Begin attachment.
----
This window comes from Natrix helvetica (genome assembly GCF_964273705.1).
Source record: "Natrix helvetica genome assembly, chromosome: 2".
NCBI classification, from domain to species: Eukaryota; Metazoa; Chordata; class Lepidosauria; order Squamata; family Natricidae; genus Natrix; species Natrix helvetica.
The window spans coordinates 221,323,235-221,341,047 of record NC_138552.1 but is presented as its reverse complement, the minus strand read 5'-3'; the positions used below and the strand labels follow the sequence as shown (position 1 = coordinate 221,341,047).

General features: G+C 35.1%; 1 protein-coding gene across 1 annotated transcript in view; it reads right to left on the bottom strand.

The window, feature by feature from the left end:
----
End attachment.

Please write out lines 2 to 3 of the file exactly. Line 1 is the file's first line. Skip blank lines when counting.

Source record: "Natrix helvetica genome assembly, chromosome: 2".
NCBI classification, from domain to species: Eukaryota; Metazoa; Chordata; class Lepidosauria; order Squamata; family Natricidae; genus Natrix; species Natrix helvetica.